A few months ago, my sister came up with an amazing idea for a business and I was immediately on board. I jumped in right away and for the past 5 months I've been working to get it up and running. I still think it's a great idea and I want to continue with it, however, I'm concerned because my sister and I are very different and have different goals career-wise. I'm afraid to attach myself to her too much and abandon my career path and what I want to do, even though I'm really passionate about this business. My sister is a nurse and she does not like it at all. She sees herself completely leaving the nursing field and doing this business 100%. I however, like my career and I want to do both. I'm 24 and my sister is 31. We are at different stages in our lives. I still want to have my own professional identity. What should I do?
Be honest with her.
Tell her your concerns now, and ask that she give you the same courtesy.
The unique skills that you each bring to the table and the passion you both have is what can make the business successful - but only if you can communicate.
If you aren't willing to commit 100% right now, then tell her what you are willing to give - I'm sure she'll appreciate whatever you can give her, including your support.
Answered 9 years ago
First of all, congratulations on being able to be honest with yourself. I study Family Business dynamics and the challenge with them is the larger they get, the smaller and more stifled one feels - a bit of a paradox.
As you may know, vision is everything for a business. One person may have wanted to persist with Apple as a Computer company, but now they are a technology company. Two entirely different realities.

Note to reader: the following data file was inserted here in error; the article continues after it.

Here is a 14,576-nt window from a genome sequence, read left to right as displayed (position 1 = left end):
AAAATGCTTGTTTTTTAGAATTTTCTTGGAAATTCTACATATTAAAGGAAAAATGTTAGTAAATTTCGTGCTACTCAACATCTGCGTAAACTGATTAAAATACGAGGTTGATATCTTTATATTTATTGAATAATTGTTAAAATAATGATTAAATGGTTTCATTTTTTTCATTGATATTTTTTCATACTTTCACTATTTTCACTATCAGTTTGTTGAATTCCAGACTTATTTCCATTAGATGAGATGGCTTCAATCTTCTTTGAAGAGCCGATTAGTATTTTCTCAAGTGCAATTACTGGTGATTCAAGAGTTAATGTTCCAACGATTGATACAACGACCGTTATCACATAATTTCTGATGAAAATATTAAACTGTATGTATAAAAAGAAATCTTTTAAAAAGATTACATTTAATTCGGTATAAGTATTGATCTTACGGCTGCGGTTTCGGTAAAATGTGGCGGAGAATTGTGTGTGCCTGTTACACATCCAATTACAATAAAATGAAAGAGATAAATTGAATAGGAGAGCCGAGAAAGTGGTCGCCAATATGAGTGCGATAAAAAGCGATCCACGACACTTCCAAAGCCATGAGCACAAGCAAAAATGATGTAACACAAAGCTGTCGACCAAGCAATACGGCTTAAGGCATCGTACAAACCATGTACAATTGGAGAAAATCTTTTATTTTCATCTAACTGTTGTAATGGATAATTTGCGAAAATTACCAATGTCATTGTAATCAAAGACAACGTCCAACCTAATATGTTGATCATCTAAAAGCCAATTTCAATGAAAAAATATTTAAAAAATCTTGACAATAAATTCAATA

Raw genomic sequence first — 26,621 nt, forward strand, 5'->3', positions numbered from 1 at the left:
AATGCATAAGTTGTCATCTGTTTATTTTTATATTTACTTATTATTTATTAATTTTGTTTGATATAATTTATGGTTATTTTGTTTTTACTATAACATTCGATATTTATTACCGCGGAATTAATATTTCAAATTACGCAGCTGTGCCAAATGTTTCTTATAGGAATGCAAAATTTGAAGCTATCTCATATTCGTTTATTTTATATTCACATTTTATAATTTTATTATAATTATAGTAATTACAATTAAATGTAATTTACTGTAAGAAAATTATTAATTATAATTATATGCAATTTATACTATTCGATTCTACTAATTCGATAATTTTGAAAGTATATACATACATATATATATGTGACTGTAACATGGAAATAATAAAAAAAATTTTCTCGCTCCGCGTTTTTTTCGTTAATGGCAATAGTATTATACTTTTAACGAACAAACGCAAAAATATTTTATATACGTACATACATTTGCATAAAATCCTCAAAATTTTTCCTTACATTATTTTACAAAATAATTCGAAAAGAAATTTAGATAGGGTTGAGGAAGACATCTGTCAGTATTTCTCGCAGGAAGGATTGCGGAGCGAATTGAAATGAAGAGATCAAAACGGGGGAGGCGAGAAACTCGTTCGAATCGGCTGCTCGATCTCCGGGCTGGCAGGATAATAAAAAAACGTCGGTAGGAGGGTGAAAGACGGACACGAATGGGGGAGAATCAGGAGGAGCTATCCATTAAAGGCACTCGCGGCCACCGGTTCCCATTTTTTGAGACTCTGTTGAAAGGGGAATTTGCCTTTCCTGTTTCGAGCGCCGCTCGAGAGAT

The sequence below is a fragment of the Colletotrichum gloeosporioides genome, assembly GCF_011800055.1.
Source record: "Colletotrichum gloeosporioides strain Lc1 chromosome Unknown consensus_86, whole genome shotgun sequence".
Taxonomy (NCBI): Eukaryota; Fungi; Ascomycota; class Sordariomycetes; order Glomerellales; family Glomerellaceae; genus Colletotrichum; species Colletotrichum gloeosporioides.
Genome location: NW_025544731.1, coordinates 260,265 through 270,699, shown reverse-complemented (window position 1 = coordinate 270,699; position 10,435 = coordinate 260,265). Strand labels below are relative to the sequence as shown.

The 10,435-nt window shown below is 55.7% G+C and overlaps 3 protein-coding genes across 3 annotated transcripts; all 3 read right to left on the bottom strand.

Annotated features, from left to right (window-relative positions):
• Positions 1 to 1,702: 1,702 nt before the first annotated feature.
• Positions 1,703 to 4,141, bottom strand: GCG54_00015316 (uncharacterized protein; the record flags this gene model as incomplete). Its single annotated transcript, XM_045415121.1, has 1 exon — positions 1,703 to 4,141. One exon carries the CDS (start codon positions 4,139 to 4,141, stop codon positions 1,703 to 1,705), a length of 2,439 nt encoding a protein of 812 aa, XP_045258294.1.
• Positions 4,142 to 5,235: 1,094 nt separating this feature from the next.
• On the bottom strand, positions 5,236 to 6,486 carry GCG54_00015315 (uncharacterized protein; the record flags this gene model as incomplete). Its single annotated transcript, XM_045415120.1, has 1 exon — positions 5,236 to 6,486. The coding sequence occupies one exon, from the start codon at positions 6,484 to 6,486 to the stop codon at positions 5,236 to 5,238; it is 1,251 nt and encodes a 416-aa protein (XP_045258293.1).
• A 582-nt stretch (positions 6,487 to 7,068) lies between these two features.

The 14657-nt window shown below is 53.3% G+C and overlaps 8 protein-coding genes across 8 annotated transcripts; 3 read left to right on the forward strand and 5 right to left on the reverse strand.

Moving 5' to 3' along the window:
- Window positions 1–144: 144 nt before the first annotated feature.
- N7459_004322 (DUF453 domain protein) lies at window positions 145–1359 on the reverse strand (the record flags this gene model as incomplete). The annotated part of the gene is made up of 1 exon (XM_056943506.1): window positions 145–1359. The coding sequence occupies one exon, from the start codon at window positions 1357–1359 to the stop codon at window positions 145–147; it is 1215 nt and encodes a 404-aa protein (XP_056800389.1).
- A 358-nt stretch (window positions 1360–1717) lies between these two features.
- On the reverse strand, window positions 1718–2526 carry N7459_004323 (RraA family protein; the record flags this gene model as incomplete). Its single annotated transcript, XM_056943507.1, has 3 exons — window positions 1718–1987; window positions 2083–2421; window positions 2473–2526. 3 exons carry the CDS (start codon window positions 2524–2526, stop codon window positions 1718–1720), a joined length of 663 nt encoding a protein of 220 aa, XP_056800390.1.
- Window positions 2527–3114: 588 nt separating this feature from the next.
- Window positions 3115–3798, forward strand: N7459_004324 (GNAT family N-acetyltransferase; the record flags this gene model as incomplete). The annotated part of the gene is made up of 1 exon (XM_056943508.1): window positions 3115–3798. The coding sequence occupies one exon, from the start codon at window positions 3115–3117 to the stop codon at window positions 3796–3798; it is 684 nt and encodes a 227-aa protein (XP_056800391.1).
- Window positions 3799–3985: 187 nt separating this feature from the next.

This makes our first choice clear:
we do not want a major role in this business.
That takes us to our second choice - would we let it go completely? This depends on the following:
How likely is our individual success?
What would happen after we left?
Would the business survive?
What would happen to our relationship with our sibling?
If you'd like a further discussion on a call, we can talk about the a) validity of your personal career choice b) the line of conversation to have with your sister and c) the exact role you should carve out within the joint business for yourself.
Answered 9 years ago
Can you do both? That seems like the key question for you.
Based on my own experience, I would say: Yes. You can do both. You can set SMART goals for your business and your career and have both. Entrepreneurship has transformed my career and gives me the vision that my corp colleagues don't have.
The next question would be: are you biz goals in alignment with your sister's? An authentic communication will take you to mutual understanding and you might reach an agreement that suits you both.
Good luck and call if you want to talk more.
Answered 9 years ago
My mom gave me some sage advice when I was young that still holds true in every part of my life: Start out the way you plan on holding out. I didn't fully understand it at the time, but the older I get, the more it rings true. You must come to the table as you are from the start.